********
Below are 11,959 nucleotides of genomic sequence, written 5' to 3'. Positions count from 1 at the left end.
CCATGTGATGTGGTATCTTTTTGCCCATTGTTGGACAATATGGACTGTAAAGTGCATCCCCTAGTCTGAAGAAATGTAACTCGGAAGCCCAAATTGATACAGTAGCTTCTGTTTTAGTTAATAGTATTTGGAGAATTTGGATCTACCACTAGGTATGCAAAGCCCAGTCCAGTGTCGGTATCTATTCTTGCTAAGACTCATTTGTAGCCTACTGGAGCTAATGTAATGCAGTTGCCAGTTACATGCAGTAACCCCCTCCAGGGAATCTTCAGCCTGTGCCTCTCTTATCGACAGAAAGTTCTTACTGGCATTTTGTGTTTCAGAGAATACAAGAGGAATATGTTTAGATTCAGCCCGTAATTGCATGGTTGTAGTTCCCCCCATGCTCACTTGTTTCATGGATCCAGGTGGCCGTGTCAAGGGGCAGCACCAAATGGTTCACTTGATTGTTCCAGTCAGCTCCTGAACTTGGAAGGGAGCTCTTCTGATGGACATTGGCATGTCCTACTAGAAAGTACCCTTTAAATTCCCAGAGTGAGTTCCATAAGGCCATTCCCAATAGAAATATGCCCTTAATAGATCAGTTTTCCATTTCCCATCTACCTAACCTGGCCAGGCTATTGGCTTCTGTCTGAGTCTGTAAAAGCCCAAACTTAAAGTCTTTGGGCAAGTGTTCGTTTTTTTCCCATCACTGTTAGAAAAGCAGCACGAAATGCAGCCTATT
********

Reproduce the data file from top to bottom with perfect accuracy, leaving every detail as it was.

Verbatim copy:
Below are 11,959 nucleotides of genomic sequence, written 5' to 3'. Positions count from 1 at the left end.
CCATGTGATGTGGTATCTTTTTGCCCATTGTTGGACAATATGGACTGTAAAGTGCATCCCCTAGTCTGAAGAAATGTAACTCGGAAGCCCAAATTGATACAGTAGCTTCTGTTTTAGTTAATAGTATTTGGAGAATTTGGATCTACCACTAGGTATGCAAAGCCCAGTCCAGTGTCGGTATCTATTCTTGCTAAGACTCATTTGTAGCCTACTGGAGCTAATGTAATGCAGTTGCCAGTTACATGCAGTAACCCCCTCCAGGGAATCTTCAGCCTGTGCCTCTCTTATCGACAGAAAGTTCTTACTGGCATTTTGTGTTTCAGAGAATACAAGAGGAATATGTTTAGATTCAGCCCGTAATTGCATGGTTGTAGTTCCCCCCATGCTCACTTGTTTCATGGATCCAGGTGGCCGTGTCAAGGGGCAGCACCAAATGGTTCACTTGATTGTTCCAGTCAGCTCCTGAACTTGGAAGGGAGCTCTTCTGATGGACATTGGCATGTCCTACTAGAAAGTACCCTTTAAATTCCCAGAGTGAGTTCCATAAGGCCATTCCCAATAGAAATATGCCCTTAATAGATCAGTTTTCCATTTCCCATCTACCTAACCTGGCCAGGCTATTGGCTTCTGTCTGAGTCTGTAAAAGCCCAAACTTAAAGTCTTTGGGCAAGTGTTCGTTTTTTTCCCATCACTGTTAGAAAAGCAGCACGAAATGCAGCCTATT